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June 17, 1893

SQUINT AND ITS TREATMENT.Read before the Meeting of the Illinois State Medical Society, May, 1893.

JAMA. 1893;XX(24):658-660. doi:10.1001/jama.1893.12420510008001b

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We understand by squint or strabismus that condition of the eyes in which the visual axis of one deviates from the visual axis of the other, when in a position of fixation upon an object.

The normal position of the visual axis is parallel when the eyes are fixed upon a point at an infinite distance, and more or less convergent when fixed upon any object nearer than infinity.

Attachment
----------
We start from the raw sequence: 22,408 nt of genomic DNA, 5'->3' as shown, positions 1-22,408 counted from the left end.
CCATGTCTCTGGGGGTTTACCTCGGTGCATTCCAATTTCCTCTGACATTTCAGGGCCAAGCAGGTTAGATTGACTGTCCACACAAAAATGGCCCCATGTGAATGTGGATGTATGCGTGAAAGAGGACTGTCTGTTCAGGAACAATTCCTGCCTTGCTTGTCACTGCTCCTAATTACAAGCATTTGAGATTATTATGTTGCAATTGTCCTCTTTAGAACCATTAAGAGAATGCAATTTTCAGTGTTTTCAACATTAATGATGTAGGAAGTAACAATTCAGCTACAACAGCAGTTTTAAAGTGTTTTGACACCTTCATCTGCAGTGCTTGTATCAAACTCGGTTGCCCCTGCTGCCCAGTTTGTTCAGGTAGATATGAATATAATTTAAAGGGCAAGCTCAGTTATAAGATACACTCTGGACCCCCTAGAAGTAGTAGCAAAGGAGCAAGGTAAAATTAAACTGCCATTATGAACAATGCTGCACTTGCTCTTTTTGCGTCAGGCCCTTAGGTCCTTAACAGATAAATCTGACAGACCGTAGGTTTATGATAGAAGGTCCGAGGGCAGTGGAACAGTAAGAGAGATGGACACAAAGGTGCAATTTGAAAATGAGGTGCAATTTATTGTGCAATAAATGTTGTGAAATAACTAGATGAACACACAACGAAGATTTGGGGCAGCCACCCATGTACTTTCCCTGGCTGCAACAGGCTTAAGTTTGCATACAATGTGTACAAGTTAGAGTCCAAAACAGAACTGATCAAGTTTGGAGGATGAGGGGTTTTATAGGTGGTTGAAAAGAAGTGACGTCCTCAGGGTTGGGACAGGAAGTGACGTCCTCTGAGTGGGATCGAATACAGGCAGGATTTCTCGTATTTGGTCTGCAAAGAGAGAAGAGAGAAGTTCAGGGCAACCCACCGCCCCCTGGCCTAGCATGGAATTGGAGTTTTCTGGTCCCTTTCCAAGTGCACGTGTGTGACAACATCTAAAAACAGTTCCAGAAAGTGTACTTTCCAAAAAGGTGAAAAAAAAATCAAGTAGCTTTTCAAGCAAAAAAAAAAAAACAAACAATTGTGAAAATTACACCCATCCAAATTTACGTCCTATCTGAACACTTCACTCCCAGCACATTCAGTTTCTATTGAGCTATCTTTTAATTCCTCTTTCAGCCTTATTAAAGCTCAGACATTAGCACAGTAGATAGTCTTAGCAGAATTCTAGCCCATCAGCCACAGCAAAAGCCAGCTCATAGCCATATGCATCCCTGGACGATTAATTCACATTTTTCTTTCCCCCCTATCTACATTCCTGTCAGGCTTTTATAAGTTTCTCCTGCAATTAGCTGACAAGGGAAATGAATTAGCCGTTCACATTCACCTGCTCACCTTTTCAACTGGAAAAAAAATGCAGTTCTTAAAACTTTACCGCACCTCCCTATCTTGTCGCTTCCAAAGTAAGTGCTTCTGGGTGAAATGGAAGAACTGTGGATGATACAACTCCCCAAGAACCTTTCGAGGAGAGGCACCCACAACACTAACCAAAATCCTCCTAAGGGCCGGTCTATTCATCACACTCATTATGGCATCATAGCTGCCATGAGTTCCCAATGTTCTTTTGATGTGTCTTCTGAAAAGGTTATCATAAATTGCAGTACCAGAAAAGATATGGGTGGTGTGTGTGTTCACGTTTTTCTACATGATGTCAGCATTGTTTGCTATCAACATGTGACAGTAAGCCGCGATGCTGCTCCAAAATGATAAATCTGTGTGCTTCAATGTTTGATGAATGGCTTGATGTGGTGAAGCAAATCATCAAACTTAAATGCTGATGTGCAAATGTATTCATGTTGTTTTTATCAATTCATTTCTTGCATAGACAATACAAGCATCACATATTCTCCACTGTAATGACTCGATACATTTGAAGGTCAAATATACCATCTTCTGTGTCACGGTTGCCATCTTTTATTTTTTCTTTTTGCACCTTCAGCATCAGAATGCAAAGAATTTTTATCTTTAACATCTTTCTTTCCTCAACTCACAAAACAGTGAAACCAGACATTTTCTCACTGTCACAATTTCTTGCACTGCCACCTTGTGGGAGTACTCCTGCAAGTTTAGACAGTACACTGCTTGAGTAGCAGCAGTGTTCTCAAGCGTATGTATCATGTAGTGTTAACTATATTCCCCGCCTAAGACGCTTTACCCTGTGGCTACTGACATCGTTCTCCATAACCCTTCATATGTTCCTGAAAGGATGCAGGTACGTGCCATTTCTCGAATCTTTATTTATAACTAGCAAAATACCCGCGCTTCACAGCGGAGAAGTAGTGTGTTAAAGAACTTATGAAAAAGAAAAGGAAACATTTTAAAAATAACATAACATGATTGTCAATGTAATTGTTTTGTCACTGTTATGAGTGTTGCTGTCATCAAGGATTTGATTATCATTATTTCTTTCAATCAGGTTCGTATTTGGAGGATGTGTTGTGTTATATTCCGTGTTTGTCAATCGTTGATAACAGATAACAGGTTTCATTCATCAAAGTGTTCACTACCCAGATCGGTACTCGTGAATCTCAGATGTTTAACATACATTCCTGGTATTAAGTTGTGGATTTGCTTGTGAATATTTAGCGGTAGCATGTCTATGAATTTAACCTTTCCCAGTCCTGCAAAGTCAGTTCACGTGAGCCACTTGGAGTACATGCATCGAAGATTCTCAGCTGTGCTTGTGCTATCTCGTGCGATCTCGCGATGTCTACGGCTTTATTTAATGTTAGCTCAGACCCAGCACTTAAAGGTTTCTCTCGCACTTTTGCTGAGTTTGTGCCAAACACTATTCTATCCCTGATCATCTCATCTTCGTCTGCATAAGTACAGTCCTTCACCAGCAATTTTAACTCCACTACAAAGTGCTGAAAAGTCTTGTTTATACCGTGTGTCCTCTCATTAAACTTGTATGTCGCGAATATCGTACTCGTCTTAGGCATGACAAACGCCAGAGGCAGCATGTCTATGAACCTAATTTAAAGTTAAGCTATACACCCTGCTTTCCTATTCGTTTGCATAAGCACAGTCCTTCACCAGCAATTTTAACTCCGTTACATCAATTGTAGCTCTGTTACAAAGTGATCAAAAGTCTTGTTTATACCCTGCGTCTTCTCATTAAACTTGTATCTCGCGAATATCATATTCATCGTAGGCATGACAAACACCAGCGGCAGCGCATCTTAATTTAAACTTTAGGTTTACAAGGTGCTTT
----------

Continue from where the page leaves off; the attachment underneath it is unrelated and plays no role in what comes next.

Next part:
Paralysis of any individual or group of the extrinsic muscles of the eye would give rise to a disturbance of this adjustment of the visual axes and cause paralytic strabismus.

In this, the movements of the affected eye would be more or less restricted in those directions controlled by paralyzed muscle, and there would be a corresponding deviation of the axis of the eye; while in movements in other directions it would follow the sound eye and the axes would be

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